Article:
Building Domestic Capabilities in a Global Setting
Edited by Bengt-Åke Lundvall, K. J. Joseph, Cristina Chaminade and Jan Vang
Chapter 12: Institutions and Policies in Developing Economies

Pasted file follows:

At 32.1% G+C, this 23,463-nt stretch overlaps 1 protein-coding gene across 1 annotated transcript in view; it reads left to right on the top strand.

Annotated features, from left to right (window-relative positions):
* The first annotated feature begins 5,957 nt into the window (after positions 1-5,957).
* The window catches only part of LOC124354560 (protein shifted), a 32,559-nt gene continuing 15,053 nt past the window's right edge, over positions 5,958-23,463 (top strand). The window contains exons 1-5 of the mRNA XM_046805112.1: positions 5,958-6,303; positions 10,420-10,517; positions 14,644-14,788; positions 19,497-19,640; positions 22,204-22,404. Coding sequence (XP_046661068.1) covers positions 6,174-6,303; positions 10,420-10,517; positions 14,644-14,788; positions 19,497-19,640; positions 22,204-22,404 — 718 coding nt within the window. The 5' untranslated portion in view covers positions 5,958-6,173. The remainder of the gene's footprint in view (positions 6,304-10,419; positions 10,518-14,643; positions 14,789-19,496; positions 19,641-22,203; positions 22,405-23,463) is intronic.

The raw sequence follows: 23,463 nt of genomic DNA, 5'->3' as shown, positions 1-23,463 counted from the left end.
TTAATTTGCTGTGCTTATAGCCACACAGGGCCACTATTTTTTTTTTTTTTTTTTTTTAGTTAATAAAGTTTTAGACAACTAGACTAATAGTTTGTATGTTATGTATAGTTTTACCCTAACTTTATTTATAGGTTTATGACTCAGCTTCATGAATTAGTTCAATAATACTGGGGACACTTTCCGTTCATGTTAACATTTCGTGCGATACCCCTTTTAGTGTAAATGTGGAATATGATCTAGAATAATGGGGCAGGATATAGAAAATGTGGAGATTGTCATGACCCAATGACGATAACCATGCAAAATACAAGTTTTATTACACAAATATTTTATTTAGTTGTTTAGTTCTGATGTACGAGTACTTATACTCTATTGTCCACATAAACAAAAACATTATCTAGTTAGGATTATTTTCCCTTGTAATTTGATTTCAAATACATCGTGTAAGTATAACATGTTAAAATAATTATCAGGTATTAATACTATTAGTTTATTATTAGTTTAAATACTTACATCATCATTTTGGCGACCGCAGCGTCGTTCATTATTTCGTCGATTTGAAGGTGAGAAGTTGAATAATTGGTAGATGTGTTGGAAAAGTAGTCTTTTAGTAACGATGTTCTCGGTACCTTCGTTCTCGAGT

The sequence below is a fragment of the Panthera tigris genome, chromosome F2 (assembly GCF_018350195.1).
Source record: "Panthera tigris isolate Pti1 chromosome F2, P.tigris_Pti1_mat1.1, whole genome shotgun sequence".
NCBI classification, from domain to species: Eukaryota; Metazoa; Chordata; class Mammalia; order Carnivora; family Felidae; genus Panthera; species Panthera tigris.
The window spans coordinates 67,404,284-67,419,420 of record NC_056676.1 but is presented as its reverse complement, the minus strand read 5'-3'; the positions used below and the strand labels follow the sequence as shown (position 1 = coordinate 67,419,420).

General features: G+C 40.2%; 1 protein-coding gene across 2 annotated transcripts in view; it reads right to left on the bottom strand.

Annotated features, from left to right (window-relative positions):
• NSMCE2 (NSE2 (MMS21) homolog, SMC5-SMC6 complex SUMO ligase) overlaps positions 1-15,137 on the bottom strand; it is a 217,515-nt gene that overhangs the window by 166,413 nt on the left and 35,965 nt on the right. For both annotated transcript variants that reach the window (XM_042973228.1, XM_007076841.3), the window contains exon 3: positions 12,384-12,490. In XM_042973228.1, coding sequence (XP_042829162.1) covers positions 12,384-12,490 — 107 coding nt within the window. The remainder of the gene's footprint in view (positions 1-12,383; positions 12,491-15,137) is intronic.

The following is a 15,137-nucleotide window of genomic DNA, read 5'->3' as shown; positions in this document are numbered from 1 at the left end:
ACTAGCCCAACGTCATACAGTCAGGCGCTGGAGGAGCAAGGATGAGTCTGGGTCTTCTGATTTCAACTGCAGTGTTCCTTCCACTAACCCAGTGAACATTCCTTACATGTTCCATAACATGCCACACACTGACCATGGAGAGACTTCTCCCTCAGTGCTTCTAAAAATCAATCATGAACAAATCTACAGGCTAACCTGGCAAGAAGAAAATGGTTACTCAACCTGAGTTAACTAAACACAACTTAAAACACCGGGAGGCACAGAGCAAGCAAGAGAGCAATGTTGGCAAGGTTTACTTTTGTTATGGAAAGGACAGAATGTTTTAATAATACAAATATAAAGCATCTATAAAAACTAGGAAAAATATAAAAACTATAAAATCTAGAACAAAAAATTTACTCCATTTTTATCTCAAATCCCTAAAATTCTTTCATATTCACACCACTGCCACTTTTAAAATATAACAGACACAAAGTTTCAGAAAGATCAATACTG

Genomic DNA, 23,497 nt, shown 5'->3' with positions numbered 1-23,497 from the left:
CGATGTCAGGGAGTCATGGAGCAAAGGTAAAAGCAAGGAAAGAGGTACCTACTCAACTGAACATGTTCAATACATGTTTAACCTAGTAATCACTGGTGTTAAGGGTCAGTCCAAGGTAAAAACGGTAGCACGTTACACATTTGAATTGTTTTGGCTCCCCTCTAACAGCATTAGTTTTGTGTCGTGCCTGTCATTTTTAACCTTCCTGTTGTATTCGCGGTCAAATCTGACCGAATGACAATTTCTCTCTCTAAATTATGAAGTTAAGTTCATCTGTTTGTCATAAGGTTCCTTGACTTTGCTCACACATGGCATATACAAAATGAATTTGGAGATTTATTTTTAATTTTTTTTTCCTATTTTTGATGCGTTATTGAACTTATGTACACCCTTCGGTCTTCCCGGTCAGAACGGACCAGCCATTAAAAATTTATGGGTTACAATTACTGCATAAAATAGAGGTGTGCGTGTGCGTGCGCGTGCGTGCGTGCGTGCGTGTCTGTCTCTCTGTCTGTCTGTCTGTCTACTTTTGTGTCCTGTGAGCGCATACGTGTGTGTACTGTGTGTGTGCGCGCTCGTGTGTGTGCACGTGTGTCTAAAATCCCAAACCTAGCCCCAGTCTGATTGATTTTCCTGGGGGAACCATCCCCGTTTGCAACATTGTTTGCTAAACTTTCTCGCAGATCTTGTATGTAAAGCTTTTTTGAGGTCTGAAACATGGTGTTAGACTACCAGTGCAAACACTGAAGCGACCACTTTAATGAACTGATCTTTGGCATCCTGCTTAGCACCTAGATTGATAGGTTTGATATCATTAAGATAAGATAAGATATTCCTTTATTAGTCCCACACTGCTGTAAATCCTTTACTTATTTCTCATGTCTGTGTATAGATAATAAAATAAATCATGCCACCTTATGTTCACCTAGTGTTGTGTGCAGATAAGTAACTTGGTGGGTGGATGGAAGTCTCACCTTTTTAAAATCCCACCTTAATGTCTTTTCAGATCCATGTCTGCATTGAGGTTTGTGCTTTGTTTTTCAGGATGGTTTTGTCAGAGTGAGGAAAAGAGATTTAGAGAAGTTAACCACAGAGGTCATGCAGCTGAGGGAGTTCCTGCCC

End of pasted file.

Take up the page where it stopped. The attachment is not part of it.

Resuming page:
1 Mario Cimoli, Giovanni Dosi, Richard R. Nelson and Joseph E. Stiglitz 12.1 Introduction The existence of profound relationships of some sorts between innovation, industrialization and economic development is now generally acknowledged in both economic history and economic theory. However, the conditions which foster technological learning and its successful incorporation into the economy and in particular the role of institutions and policies continues to be more controversial. This chapter addresses these issues and tries to offer a framework for the interpretation of the ways activities of ‘institutional engineering’ and policies shape technological catching-up and industrial development. Let us start from a first simple empirical observation to show that no example can be found in history of a process of development nested in an environment even vaguely resembling the institution-free tale of economic interactions that one finds in a good deal of contemporary economic theory. On the contrary, all historical experiences of sustained economic growth – starting at least from the English ‘Industrial Revolution’ – find their enabling conditions in a rich set of complementary institutions, shared behavioural norms and public policies (more in Reinert, 2007). Indeed, the paramount importance of institutions and social norms appears to be a rather universal property of every form of collective organization we are aware of. Moreover, much more narrowly, discretionary public policies have been major ingredients of national development strategies, especially in catching-up countries, throughout the history of modern capitalism (Amsden, 1989; Freeman, 2004; Mazzoleni and Nelson, 2009; Peres, 2009; Stiglitz, 2001; Reinert, 2007; but also...
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